Activists Want To Lift State Ban On Local GE Crop Regulations
Opponents of genetically engineered crops in Oregon want state lawmakers to allow local governments to ban those crops. The measure under consideration would reverse a bill approved during a special session less than three years ago.
Some farmers, especially those who grow organic or specialty crops, told lawmakers that their livelihoods are at risk because genetically engineered material can make its way into their fields. Ivan Maluski is with a group called Friends of Family Farmers. He said the bill wouldn't immediately change anything.
"All we're simply asking is that local communities should have the option to be able to enact local protections,” Maluski said.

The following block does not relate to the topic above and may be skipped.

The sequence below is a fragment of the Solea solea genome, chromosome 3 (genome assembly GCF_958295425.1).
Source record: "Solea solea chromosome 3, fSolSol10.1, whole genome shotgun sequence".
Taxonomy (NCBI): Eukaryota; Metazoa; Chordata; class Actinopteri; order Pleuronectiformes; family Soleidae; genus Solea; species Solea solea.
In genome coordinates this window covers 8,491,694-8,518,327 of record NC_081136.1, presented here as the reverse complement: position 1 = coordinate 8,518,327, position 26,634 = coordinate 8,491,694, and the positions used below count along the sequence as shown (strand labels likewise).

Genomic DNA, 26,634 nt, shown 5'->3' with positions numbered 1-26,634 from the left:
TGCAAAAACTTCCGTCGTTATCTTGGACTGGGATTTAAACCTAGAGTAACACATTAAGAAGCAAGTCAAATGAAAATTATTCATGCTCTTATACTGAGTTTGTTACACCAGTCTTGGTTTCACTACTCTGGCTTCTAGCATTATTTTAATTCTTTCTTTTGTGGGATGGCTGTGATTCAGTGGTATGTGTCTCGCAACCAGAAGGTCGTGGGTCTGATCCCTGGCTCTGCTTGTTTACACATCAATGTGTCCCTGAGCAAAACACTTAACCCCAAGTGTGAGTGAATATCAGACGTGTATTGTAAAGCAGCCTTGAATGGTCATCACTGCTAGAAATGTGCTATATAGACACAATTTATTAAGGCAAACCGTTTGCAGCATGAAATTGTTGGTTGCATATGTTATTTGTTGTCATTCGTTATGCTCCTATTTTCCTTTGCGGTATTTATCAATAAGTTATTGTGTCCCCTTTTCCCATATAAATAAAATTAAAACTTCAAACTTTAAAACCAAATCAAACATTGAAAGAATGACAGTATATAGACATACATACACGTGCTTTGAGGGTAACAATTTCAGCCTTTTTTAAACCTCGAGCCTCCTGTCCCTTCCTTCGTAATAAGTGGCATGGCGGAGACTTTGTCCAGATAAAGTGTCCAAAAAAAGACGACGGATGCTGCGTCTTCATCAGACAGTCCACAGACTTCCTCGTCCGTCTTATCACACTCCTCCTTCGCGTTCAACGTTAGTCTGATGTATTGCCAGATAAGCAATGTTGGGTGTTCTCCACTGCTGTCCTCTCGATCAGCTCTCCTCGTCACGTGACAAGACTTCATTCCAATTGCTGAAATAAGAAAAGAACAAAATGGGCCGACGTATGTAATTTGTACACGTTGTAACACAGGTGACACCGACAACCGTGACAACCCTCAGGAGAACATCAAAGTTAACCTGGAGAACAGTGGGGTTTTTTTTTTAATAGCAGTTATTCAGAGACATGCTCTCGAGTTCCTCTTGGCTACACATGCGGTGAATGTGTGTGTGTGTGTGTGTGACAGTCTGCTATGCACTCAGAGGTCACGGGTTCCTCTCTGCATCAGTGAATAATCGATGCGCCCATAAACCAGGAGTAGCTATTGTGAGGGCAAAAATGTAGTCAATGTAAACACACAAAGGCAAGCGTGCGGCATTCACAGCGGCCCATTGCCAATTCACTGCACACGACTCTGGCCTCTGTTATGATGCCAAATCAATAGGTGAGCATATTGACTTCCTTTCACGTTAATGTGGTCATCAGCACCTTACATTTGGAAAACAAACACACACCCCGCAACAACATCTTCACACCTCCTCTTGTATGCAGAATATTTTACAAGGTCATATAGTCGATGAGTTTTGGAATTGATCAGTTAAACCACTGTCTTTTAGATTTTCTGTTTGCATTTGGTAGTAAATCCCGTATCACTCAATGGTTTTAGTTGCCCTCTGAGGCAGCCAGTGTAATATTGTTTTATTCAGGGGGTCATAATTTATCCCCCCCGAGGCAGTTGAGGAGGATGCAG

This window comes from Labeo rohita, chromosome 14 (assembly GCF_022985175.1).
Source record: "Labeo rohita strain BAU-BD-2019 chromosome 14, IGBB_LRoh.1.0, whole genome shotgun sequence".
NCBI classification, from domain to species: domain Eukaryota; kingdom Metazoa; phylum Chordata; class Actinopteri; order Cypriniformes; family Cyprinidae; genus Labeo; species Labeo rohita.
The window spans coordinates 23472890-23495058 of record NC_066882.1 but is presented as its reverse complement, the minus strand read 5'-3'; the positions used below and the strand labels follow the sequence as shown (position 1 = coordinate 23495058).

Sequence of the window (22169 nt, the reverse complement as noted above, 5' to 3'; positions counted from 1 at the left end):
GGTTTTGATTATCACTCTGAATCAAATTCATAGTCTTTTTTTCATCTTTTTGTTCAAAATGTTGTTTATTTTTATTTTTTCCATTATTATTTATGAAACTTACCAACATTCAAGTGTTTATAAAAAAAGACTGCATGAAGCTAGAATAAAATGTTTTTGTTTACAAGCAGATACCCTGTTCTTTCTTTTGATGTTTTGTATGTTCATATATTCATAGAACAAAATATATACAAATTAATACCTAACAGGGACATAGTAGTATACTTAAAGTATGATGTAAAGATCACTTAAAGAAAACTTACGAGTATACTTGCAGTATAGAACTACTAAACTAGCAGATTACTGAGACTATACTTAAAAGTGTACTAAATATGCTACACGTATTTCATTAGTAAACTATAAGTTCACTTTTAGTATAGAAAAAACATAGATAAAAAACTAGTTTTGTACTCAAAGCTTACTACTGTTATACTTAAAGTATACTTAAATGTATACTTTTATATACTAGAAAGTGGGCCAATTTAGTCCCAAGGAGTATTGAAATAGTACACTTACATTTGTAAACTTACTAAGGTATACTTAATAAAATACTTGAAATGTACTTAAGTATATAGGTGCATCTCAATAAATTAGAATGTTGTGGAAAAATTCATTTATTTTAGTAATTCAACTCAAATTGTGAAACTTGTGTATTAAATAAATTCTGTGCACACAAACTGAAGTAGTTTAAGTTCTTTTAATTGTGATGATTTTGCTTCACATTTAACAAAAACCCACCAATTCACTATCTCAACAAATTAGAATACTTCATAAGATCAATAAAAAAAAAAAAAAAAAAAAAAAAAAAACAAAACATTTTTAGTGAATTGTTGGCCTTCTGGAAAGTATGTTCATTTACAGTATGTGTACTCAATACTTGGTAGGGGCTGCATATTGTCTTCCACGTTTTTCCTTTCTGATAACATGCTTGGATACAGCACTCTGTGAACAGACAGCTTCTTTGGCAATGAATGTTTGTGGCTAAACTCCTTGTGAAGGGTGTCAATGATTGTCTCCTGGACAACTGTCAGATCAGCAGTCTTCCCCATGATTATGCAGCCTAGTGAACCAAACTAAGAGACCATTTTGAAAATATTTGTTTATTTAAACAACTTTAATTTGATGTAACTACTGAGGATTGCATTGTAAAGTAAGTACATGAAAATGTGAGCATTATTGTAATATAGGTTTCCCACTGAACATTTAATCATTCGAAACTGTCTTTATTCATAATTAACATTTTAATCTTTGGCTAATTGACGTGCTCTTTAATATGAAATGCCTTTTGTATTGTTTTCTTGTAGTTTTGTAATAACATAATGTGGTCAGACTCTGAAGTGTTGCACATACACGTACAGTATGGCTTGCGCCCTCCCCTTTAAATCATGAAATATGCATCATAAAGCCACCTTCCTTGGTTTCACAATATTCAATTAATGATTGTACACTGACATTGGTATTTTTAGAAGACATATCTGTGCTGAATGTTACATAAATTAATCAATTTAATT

The state's larger agriculture groups oppose that. They say the bill would lead to a confusing patchwork of regulations.
One county in Oregon already prohibits genetically engineered crops. Jackson County's ban was permitted because it qualified for the ballot there before the 2013 special session.
The ban on local regulation of genetically engineered crops was narrowly approved by lawmakers in October 2013. It was part of an agreement dubbed the "Grand Bargain." The centerpiece was a measure to rein in public pension costs. That bill was later largely thrown out by the Oregon Supreme Court.
The current measure is before the Oregon House Consumer Protection and Government Effectiveness.